Driving Highway 1 from San Francisco to its northern terminus.
From Muir Beach to Leggett, CA.
From Visalia we drove to Petaluma just north of San Francisco and camped at another KOA. Coming down towards the coast out of the arid west after months of dryness was like taking a deep breath for the first time. You could feel the green and life absorbing into your pores. The childlike laughter of new spring leaves overwhelmed my senses. Home. Back into the embrace of the forests.
From Petaluma it was a quick drive down 101 to SR1 (highway 1) where it meets up at the Golden Gate Bridge and to Muir Woods where we decided to begin our drive north. From there you white knuckle along the rocky cliffside coastline with spectacular views and endless hairpin turns and steep dips and rises. Not recommended for anyone with car sickness, a fear of heights, or those adverse to a healthy sense of adventure. The Rialta chugged along dutifully but heaved and groaned at the steep grades and winding turns that prevented us from ever getting enough speed to overcome our inertia.
We stayed first at the charming fishing town of Bodega Bay and enjoyed the mussel speckled shores, then next at the seaside village of Mendocino, and then eventually to the Highway 1 terminus where it joins 101 just before the redwoods.
Muir Woods and Muir Beach
Muir Woods is a beautiful redwood park just north of San Francisco. It’s a small park so it was more populated than the desert parks we had been visiting. And parking needs to be secured in advance. Since our vehicle was oversized, we had to pay $30 (17-22 feet) with a 30 minute arrival window and were limited to 1.75 hours. Vehicles 22-35 feet pay $45. Passenger cars under 17 feet pay $8.50 and have no time limits since there are several car lots nearby. All spots fill up so book in advance. There are few alternatives.
We chose to hike the main loop up one side of Redwood Creek, across bridge three, and then down the other side. This consumed the majority of our park time so we didn’t get to see the longer trails, but it was a nice walk. Honestly if you have the time, there are much more secluded and grand forests in northern California. But still a great park close to San Francisco.
Muir Woods to Bodega Bay
We had planned to explore Muir Beach which is just down the road a few miles from Muir Woods but the parking lots were all full and fairly tight so we could find no home for the Rialta. We continued north through green farmland and then out onto the winding shoreline.
We camped for the night at Westside Regional Park campground on the seaward side of the bay, a primitive lot with no hookups but there were bathrooms with flush toilets and pay showers (reserve in advance online, no attendant). Bodega Bay is a working class fishing community with fish and crab shack popups along the bay road, moored boats and stacks of crab traps lining the water. In the morning we visited the shore at the Bodega Bay trailhead and climbed around the mussel studded rocks and pebble beaches in the piercing cold winds. I enjoyed the bright green and red seaside succulents in this area that were blooming. But it was too cold to stay long. We had a seafood lunch from a local fish shack in the RV before heading out.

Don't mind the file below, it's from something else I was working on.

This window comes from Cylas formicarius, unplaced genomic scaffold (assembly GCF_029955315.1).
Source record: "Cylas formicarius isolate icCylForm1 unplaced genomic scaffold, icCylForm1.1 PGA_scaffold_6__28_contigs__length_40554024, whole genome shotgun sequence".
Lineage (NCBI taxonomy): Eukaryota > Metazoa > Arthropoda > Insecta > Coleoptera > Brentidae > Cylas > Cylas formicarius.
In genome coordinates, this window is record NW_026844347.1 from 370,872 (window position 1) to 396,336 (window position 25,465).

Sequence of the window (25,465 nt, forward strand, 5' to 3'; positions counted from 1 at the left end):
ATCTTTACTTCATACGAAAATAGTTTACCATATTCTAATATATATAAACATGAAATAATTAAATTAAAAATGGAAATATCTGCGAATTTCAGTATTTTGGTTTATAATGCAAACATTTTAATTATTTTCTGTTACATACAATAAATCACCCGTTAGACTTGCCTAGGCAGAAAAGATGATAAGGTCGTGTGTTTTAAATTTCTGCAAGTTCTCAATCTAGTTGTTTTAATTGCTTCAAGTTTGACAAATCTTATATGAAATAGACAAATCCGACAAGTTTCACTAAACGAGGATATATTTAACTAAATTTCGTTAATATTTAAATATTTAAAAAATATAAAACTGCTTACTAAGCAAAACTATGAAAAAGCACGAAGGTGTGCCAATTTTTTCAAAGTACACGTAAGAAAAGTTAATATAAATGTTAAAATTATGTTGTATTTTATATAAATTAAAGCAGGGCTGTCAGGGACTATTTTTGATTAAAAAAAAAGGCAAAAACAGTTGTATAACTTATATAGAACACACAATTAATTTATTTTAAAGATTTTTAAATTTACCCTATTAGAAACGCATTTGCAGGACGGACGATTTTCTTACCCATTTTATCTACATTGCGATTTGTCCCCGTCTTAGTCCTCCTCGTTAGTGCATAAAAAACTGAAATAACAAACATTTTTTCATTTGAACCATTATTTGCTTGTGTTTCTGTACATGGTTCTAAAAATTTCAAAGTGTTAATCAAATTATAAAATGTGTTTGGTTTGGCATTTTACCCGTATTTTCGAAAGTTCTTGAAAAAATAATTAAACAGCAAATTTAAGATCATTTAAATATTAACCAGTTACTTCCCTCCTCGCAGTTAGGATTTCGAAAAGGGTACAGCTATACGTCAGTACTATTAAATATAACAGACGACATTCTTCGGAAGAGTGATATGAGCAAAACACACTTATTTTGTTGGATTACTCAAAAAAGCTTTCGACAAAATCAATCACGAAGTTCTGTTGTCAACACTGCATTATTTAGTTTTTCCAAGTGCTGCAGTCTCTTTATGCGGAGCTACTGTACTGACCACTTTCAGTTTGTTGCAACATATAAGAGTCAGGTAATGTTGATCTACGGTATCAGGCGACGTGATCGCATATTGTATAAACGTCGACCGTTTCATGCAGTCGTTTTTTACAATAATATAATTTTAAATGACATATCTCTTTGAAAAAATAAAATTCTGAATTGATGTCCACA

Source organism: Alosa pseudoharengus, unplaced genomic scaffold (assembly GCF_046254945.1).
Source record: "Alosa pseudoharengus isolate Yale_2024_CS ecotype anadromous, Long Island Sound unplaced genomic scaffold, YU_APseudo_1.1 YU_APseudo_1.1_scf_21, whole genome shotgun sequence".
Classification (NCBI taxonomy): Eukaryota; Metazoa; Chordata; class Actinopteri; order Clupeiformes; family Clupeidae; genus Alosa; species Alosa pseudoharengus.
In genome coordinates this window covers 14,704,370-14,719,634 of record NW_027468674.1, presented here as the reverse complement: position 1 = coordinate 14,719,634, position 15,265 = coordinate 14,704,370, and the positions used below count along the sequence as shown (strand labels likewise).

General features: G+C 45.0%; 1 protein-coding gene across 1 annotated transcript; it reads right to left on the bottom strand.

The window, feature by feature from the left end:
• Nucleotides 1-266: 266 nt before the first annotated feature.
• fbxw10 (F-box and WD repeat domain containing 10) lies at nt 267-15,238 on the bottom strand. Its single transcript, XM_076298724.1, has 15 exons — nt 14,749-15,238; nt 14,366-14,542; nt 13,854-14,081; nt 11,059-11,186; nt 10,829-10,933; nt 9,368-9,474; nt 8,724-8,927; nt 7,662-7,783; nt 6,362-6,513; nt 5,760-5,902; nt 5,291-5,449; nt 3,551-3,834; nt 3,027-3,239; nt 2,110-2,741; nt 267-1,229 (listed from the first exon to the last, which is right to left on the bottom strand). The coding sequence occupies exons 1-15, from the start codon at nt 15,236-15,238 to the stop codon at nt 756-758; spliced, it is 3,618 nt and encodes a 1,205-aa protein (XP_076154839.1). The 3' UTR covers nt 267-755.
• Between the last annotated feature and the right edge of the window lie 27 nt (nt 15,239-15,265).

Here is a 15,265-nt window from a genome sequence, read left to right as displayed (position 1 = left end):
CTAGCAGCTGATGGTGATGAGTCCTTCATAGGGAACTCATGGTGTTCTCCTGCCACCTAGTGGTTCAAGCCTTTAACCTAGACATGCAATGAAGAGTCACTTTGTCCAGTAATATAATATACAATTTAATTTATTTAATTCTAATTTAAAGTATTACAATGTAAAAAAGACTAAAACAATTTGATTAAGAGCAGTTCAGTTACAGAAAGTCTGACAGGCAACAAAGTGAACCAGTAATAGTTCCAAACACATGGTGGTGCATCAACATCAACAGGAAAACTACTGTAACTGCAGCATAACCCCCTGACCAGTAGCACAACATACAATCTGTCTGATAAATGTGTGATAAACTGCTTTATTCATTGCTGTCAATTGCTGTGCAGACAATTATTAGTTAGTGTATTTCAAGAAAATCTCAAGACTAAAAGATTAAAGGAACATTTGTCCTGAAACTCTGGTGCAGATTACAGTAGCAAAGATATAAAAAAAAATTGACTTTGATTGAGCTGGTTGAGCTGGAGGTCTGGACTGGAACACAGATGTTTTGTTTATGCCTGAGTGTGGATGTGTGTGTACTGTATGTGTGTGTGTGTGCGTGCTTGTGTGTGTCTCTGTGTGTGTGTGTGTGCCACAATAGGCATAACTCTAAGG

Bodega Bay to Mendocino
The area between the bay and Mendocino was winding cliffside roadways punctuated by small coastal towns with a mix of rock and haystacks across sandy beaches with usually a steep hike down to get to the ocean. This is a great area for a beach picnic and if it was a bit warmer a swim, but it was too early in the season for us.
Point Arena Lighthouse
Be sure not to miss the Point Arena Lighthouse just north of Point Arena, CA. This is the quintessential west coast postcard lighthouse, tucked away at the far tip of a peninsula atop sheer cliffs and deep blue seas breaking on massive rock formations below.
For our second night we rented a room in the cute little town of Mendocino at the Hill House, a small hotel with a whole wall of celebrity photos of people I’ve never heard of. I imagine it had better glory days, it was a bit run down, but we liked our room, and the town was great. Whereas Bodega Bay was working class, Mendocino was more of a boutique tourist town with nicer restaurants and fun shops.
The rock formations along the Mendocino Headlands State Park (pretty much the entire seashore west of town that has been protected from development) are beautiful and fun to explore. We found a trail along a thin jut of land surrounded by the sea and islands and sat with the ocean crashing around us. And the cliffside just south of town has great views of massive haystacks sitting along sandy beaches.
From Mendocino we continued north along still more cliffside roads until highway 1 pulls away from the coast and heads up over mountains until it connects with 101. This is an amazing few days of driving on its own but even better when you continue along 101 north into the northern Californian redwoods. This roadtrip will be continued in the next northern California redwoods post.